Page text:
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To beg my bread from door to door

I wis, it were a brenning shame : To rob and steal it were a finne:

To worke my limbs I cannot frame.


Now lle away to lonesome lodge,

For there my father bade me wend; When all the world should frown on mee,

I there fhold find a trusty friend.



WAY then hyed the heire of I.inne

U'er hill and holt, and moor and fenne, Untill he came to lonesome lodge,

That stood fo lowe in a lonely glenne.

He looked up, he looked downe,

In l.ope some comfort for to winne: But bare and lothly were the walles.

Here's sorry cheare, quo' the heire of Linne.

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The little windowe dim and darke

Was hung with ivy, brere, and yewe; No shimmering sunn here ever shone ;

Ne halefume breeze here ever blew.


No chair, ne table he mote spye,

No chearful hearth, ne welcome bed, Nought fave a rope with renning noose,

I hat dangling hung up o'er his head.


And over it in broad letters,

These words were written fo plain to see: “Ah! graceleffe wretch, haft spent thine all,

And brought thyselfe to penurie?


“ All this my boding mind misgave,

“ I therefore left this trusty friend : “ Let it now sheeld thy foule disgrace,

“ And all thy shame and sorrows end.”


Sorely fhent wi' this rebuke,

Sorely (hent was the heire of Linge; His heart, I wis, was near to brast

With guilt and forrowe, fame and finne.


Never a word spake the heire of Linne,

Never a word he spake but three : “ This is a trusty friend indeed,

" And is right welcome unto mee."

Then round his necke the corde he drewe,

And sprang aloft with his bodie : When lo! the ceiling burst in twaine,

35 And to the ground came tumbling hee.


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Astonyed lay the heire of Linne,

Ne knewe if he were live or dead :
At length he looked, and sawe a bille,

And in it a key of gold fo redd.


He took the bill, and lookt it on,

Strait good comfort found he there :
Itt told him of a hole in the wall,

In which there stood three chests in-fere *.


Two were full of the beaten golde,

The third was full of white money;
And over them in broad letters

These words were written so plaine to see:

“ Once more, my sonne, I sette thee clere ; .

" Amend thy life and follies past ;
" For but thou amend thee of thy life,

That rope must be thy end at last."


And let it bee, fayd the heire of Linne;

And let it bee, but if I amend t: For here I will make mine avow,

This reade I Mall guide me to the end.


Away then went with a merry cheare,

Away then went the heire of Linne; I wis, he neither ceas'd ne blanne,

Till John o'the Scales house he did winne. 60 * in-fere, i. fo together.

of i.e. unless I amend. loc, advicc, counsel.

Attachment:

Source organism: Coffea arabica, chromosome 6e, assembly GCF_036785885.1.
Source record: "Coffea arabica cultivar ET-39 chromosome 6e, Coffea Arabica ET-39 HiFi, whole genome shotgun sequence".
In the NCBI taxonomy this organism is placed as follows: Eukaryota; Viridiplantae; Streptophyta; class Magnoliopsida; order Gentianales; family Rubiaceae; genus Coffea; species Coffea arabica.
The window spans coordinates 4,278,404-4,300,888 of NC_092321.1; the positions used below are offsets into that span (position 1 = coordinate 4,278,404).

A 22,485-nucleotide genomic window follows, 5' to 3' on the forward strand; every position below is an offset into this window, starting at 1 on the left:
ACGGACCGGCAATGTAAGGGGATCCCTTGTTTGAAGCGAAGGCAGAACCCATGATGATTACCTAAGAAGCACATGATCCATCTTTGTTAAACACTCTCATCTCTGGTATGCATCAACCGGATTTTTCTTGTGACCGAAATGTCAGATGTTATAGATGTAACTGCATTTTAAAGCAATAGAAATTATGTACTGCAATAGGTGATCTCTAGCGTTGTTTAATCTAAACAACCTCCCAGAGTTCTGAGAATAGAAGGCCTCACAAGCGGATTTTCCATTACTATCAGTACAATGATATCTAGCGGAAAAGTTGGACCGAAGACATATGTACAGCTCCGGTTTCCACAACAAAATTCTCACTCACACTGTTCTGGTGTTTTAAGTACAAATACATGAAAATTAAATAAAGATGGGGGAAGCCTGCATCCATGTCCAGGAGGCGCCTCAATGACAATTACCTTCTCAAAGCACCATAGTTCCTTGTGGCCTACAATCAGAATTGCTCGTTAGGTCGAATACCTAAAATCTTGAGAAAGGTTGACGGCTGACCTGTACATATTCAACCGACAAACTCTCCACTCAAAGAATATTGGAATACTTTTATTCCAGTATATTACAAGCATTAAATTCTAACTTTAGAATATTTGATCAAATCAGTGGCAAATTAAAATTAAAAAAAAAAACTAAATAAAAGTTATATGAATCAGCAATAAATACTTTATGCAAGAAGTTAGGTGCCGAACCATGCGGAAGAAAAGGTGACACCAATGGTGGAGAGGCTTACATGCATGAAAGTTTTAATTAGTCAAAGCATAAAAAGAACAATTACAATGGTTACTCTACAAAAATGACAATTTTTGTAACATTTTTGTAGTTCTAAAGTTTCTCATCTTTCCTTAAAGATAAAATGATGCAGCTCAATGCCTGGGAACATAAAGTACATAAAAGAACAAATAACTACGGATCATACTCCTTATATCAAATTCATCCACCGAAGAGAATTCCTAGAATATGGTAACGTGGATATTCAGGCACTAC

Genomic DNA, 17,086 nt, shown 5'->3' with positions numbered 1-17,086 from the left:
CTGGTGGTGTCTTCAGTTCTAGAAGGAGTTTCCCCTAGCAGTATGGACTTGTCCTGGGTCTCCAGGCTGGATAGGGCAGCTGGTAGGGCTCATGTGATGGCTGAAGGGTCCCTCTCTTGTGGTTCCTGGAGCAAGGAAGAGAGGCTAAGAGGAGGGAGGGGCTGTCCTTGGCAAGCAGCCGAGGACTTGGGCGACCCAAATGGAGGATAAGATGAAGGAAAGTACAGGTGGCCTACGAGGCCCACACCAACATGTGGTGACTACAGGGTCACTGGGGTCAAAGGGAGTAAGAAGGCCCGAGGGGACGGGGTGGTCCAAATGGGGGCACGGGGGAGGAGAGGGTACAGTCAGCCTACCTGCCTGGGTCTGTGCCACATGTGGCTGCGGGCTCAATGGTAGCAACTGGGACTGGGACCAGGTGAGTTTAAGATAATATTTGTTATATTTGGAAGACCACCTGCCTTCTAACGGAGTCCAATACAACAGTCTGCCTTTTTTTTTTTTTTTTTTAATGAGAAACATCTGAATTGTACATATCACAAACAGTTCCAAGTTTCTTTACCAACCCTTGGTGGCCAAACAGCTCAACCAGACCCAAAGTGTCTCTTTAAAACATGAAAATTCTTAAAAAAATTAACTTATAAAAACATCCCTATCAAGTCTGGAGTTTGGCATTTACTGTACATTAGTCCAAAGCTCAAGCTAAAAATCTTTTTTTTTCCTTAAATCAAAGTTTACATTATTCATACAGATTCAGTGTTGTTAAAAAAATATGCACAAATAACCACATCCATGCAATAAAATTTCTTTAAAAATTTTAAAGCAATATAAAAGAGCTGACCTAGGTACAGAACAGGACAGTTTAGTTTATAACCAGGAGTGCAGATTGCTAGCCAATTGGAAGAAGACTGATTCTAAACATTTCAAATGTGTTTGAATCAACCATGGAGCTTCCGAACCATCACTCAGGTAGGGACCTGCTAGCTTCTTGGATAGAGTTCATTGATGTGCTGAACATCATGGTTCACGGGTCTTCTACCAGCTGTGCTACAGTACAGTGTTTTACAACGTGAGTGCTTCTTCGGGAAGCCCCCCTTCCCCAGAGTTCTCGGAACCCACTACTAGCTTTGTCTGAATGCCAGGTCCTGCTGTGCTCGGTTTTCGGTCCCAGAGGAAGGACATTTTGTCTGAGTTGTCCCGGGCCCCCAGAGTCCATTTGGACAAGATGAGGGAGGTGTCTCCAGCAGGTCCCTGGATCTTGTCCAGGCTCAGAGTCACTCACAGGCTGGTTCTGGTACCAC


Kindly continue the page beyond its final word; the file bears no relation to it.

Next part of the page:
Ver. 60, an old ncribern pkrase.


And when he came to John o' the Scales,

Upp at the speere * then looked hee;
There fate three lords upon a rowe,

Were drinking of the wine so free.


And John himself sate at the bord-head,

Because now lord of Linne was hee.
I pray thee, he said, good John o' the Scales,

One forty pence for to lend mee.

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Away, away, thou thriftless loone;

Away, away, this may not bee:
For Chrifts curse on my head, he fayd,

If ever I trust thee one people.

Then bespake the heire of Linne,

To John o' the Scales wife then spake he:
Madame, some almes on me bestowe,

I pray for sweet saint Charitie.


Away, away, thou thriftless loone,

I swear thou getteit no almes of mee ;
For if we shold hang any lofel heere,

The first we wold begin with thee.


* Perbaps the Hole in the door or window, by which it was fpeere:', 1. e. Sparred, faftened, or jut.-In Bale's 2d Part of the Acts of Eng. Votaries, we have this phrase, (fo.38.) “The dore therof oft tymes 5 opened and speared agayne.”

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Then bespake a good fellowe,

Which lat at John o'the Scales his bord; Sayd, Turn agaive, thou heire of Linne;

Sumne time thou wast a well good lord :


Soine time a good fellow thou hast been,

And sparedit not thy gold and fee; Therefore Ile lend thee forty pence,

And other forty if need bec.


And ever, I pray thee, John o' the Scales,

To let hin sit in thy companie : For well I wot thou hadst his land,

And a good bargain it was to thee.

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Up then spake him John o' the Scales,

All wood he answer*d him againe : Now Christs curse on my head, he sayd,

But I did lose by that bargàine.


And here I proffer thee, heire of Linne,

Before these lords so faire and free,
Thou shalt have it backe again better cheape,

By a hundred markes, than I had it of thee.

I drawe you to record, lords, he said.

With that he cast him a gods pennie : Now by my fay, fayd the heire of Linne,

And here, good John, is thy money.

Vel. 34. 102. caft, is the reading of the MS.


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